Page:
Export for web settings: well I haven't figured this out yet since embedding or not embedding doesn't make any difference. And converting to sRGB or not doesn't make any difference either. I'm using Jpeg high with optimised ticked (though unticking that makes no difference either).

So can only assume that it is the colour profile I am using?

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LEGEND ,
Sep 05, 2018 Sep 05, 2018

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Is your monitor wide gamut? If you are not sure, what model monitor is it? Because this is what happens by design on high gamut monitors, which should never be used for checking web sites, only design.

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Community Expert ,
Sep 05, 2018 Sep 05, 2018

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Yep, that's the expected behavior from a wide gamut monitor in a non-color managed environment.

You cannot use a wide gamut monitor without full end-to-end color management. No exceptions. This is the deal you implicitly accept when purchasing such a unit.

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Community Expert ,
Sep 05, 2018 Sep 05, 2018

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beckyg38150142  wrote

So just for clarity now (since I have the option to assign sRGB again).

Colour settings: set as shown in JJMacks screen shot
Assigned profile: sRGB

Export for web settings: well I haven't figured this out yet since embedding or not embedding doesn't make any difference. And converting to sRGB or not doesn't make any difference either. I'm using Jpeg high with optimised ticked (though unticking that makes no difference either).

So can only assume that it is the colour profile I am using?

The problem I have with you append is the word Assigned Profile: sRGB

You set your default your RGM mode color space to Adobe RGB so new documents will be Edited in Adobe RGB color space.  If you open a document you set Photoshop not to prompt you to convert to Adobe RGB instead you have Photoshop preserve the document's color space and edit in its Color space.

If you look in Photoshop edit menu in the Color area you will see two items:

Assign Profile...

Convert to Profile...

Often you may download image from the web they have no embedded color profile  You can continue editing without a color profile or Assign a color profile to edit in that color space.  Most of the time the colors in the image will be sRGB colors so you would most like want to Assign sRGB Profile.  However  it the colors do not look good you may want to try other color profiles to see if the colors look better. Also if you are working on a document and Paste in a screen capture and the colors does not look quite correct the may be not profile in the clipboard and you system desktop may be in a different color space then you are editing in Assigning a profile may help.   Convert to Profile... is a differen thing Photoshop will convert the current color values in the image to the correct color in the Color space being converted to.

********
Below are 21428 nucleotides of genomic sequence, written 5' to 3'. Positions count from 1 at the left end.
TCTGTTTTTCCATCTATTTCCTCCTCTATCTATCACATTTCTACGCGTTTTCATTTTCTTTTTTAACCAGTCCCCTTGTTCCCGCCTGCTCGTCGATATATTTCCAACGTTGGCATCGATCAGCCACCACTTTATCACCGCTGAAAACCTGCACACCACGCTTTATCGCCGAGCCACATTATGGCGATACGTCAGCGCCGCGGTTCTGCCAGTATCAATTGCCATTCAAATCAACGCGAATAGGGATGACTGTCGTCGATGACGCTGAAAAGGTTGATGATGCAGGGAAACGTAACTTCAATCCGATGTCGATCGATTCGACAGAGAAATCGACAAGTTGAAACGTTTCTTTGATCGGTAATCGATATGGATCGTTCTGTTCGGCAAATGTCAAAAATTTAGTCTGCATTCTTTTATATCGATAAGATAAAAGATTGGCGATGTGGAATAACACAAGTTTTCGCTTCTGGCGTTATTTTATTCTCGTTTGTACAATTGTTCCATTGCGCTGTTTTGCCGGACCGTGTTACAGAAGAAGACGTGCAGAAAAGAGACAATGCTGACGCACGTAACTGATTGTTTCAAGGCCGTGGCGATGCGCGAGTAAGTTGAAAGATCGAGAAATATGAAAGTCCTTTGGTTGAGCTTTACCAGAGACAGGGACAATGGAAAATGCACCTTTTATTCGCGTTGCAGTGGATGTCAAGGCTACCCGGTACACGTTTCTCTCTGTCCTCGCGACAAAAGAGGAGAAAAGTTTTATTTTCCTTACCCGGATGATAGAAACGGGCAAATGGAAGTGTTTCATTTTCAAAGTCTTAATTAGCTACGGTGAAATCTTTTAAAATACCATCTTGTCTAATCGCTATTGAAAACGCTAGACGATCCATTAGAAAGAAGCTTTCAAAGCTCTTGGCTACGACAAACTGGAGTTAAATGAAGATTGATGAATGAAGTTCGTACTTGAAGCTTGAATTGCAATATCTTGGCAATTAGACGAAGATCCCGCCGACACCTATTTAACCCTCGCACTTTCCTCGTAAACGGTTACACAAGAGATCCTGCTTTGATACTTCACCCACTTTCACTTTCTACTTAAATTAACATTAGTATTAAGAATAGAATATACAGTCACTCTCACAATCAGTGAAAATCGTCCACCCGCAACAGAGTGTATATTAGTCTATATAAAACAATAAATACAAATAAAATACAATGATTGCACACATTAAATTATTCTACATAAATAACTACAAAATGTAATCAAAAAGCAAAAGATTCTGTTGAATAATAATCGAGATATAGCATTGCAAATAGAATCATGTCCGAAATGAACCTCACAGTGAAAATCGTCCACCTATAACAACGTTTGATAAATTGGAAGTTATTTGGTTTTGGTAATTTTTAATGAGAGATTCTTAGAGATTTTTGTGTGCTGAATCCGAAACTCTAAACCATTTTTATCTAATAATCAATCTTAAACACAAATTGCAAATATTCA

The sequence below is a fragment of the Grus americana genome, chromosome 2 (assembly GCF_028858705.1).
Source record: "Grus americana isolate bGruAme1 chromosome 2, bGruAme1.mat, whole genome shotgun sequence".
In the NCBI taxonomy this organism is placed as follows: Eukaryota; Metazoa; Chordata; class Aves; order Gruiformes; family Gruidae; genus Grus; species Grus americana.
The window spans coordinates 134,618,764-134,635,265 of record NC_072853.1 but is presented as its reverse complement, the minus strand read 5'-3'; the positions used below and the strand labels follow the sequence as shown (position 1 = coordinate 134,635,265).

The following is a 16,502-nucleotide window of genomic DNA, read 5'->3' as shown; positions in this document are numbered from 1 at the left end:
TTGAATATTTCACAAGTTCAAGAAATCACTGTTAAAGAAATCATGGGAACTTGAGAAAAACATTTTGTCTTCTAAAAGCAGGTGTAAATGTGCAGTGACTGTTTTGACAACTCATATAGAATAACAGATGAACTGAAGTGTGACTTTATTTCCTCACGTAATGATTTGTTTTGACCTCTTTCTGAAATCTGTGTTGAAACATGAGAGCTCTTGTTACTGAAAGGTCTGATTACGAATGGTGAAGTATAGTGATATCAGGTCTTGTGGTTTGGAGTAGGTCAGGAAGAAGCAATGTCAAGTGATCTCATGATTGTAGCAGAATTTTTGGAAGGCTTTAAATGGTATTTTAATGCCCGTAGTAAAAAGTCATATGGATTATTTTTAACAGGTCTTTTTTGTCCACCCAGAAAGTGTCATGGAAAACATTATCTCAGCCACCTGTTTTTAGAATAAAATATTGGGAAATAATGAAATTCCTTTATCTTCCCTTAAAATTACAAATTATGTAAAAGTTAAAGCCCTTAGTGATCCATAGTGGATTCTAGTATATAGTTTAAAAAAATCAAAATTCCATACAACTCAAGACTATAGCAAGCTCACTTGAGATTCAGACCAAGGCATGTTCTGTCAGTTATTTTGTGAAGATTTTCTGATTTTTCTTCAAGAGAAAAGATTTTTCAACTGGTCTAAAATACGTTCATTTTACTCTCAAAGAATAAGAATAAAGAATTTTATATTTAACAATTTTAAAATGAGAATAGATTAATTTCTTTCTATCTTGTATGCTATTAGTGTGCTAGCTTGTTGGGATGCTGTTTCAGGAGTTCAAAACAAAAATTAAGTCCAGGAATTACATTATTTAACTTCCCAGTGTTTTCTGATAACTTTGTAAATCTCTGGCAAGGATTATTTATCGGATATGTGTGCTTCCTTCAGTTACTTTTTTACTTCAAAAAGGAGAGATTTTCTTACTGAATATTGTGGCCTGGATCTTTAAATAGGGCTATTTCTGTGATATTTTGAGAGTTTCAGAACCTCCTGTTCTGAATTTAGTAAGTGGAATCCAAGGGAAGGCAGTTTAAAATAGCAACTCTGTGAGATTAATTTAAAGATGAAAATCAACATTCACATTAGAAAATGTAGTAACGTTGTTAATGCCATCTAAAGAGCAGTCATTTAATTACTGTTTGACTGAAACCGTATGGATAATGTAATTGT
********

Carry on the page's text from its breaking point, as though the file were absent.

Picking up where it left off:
So in you append I do not know what you mean  by "Assigned profile: sRGB"       Assigned seems to be out of context.  There is no Assigned Profile setting  I know of the color settings UI has workspaces color space settings where you seem to have AdobeRGB set for RGB mode. Photoshop does have an Assign Profile... menu item in its Edit menu.

JJMack

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Community Expert ,
Sep 05, 2018 Sep 05, 2018

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I'm fairly convinced the "problem" here is a wide gamut monitor, not anything to do with color settings or document profile. Quotation marks because it's not actually a problem, just expected behavior in the absence of color management.

Becky, before we can move any further, we need to know what make and model your monitor is.

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Community Beginner ,
Sep 05, 2018 Sep 05, 2018

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Thanks D. fosse . Just at work so shall get you the info later today.

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Community Beginner ,
Sep 05, 2018 Sep 05, 2018

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Is am working on an Acer ES 15 (es1-522-476P)

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Community Expert ,
Sep 06, 2018 Sep 06, 2018

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Ah well, a laptop...usually impossible to say what parts they have put in there.

A quick google turned up this phrase: "According to our colorimeter, the Acer E 15 can reproduce an impressive 159 percent of the sRGB color gamut, which is well above the 94 percent mainstream laptop average"

That's slightly less precision than I was looking for, but does indeed suggest a wide gamut display.

Anyway. Becky, don't use Edge or Internet Explorer. They are not properly color managed. Try Firefox or Chrome.

When you prepare images for web, convert to sRGB and embed the profile. Make sure both those boxes are checked in the Save For Web interface. That's all you need to do; the rest is up to the browser's color management (or not).

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Community Beginner ,
Sep 06, 2018 Sep 06, 2018

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Okay, thank you for all the advice and support. I have been using Chrome but I don't know what the issue is . As you say I guess a colour management problem.

I suppose it is also an inherent Facebook issue upon compression also. However I may invest in an actual monitor and hopefully will see some sort of difference.

Thanks again .

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Community Beginner ,
Sep 05, 2018 Sep 05, 2018

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Yes where I have said assigned profile I mean assign profile. Which I have set to sRGB

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LEGEND ,
Sep 06, 2018 Sep 06, 2018

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Make sure it isn't a wide gamut monitor though.

One tip: compare with other Facebook images. Are yours more saturated then average?

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Community Beginner ,
Sep 06, 2018 Sep 06, 2018

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Yes I will make sure

Yes they are completely oversaturated compared to the other images I view in photography groups (on mobile) If anything these images posted by others are undersaturated on my laptop, and seem correct on FB for mobile (colours are more rich and vibrant and seem duller/washed out on FB for Windows).